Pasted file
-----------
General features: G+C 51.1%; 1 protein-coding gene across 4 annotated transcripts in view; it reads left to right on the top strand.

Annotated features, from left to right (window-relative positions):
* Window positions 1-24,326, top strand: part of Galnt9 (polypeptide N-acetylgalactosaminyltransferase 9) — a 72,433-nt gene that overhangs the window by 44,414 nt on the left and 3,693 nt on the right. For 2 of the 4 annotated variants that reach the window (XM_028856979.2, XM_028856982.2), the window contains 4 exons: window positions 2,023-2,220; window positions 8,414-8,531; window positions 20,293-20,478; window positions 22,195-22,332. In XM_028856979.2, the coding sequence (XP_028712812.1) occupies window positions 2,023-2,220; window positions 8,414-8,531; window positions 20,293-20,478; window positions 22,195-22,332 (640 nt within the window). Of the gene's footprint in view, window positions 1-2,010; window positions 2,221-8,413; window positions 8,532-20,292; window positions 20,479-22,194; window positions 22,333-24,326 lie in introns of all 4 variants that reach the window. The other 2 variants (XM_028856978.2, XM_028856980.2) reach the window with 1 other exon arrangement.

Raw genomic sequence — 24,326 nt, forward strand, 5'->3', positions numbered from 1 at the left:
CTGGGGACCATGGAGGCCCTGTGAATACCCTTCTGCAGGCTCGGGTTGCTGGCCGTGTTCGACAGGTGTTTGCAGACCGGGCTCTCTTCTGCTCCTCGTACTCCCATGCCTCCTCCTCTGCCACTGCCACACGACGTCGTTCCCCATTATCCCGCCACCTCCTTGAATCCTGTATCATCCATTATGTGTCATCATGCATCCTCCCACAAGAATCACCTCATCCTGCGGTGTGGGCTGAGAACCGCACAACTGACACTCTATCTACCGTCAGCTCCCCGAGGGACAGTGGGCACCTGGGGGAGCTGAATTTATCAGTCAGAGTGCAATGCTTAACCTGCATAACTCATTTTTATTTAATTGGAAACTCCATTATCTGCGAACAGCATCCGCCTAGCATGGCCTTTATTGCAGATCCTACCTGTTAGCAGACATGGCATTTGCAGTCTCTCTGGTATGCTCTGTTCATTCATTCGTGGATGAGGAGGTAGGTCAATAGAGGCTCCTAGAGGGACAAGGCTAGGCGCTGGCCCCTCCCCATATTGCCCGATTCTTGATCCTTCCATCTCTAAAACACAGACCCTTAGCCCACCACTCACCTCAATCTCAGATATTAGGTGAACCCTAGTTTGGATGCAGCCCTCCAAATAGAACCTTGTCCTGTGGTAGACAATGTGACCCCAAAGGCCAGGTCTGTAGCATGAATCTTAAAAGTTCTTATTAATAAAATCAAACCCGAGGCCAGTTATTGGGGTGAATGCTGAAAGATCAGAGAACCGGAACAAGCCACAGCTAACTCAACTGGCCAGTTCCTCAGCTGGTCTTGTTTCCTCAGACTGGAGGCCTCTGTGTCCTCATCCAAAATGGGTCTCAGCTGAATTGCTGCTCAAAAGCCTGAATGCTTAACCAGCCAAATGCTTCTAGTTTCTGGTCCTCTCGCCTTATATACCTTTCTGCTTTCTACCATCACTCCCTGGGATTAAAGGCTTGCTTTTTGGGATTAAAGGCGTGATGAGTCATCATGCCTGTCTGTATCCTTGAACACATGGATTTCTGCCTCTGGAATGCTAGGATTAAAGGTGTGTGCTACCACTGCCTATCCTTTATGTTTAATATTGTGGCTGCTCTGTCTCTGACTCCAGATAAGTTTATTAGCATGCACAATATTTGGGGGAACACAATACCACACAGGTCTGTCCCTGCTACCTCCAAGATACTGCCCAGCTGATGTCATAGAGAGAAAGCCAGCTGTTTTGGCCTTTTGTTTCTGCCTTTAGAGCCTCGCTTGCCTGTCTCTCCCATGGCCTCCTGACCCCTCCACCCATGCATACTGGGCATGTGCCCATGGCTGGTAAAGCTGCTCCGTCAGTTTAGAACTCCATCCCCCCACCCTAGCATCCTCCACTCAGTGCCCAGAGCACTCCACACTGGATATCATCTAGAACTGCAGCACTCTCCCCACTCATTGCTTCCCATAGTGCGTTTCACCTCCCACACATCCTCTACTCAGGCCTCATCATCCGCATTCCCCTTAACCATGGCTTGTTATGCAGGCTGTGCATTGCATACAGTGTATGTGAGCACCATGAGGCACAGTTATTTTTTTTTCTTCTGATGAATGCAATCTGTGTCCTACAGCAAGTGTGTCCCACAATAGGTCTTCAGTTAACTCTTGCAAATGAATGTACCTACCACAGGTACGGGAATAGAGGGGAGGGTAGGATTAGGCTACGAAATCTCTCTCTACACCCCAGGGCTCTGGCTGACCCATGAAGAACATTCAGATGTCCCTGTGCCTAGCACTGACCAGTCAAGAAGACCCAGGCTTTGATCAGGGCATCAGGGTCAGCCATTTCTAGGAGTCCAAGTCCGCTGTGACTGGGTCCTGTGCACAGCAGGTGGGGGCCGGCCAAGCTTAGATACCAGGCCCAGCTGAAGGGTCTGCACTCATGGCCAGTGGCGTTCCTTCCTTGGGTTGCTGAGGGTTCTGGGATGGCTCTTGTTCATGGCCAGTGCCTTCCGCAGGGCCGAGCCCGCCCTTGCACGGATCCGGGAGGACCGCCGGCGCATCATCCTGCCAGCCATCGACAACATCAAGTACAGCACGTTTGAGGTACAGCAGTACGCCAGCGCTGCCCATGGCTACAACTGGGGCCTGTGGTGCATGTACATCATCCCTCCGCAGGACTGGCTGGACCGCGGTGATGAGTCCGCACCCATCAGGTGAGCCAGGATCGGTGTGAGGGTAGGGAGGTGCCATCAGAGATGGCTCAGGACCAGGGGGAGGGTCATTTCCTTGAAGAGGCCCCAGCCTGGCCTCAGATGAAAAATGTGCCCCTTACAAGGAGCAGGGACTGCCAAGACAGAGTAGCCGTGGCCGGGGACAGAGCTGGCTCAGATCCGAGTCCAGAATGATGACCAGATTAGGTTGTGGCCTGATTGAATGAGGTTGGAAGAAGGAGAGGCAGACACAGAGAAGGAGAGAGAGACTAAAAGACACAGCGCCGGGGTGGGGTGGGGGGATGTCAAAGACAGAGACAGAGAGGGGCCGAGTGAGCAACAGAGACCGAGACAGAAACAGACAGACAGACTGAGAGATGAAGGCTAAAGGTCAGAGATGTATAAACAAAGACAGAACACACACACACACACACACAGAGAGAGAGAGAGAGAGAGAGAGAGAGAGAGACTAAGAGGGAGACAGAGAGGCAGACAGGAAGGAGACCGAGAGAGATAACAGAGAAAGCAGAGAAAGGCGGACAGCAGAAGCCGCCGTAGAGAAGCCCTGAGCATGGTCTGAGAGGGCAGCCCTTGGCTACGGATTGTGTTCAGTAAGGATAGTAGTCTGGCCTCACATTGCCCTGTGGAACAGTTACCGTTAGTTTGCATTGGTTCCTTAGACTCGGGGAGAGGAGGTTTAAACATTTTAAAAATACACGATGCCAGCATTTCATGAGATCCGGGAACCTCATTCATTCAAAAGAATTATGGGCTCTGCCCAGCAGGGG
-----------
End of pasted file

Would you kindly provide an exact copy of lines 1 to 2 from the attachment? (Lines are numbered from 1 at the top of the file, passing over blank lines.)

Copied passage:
General features: G+C 51.1%; 1 protein-coding gene across 4 annotated transcripts in view; it reads left to right on the top strand.

Annotated features, from left to right (window-relative positions):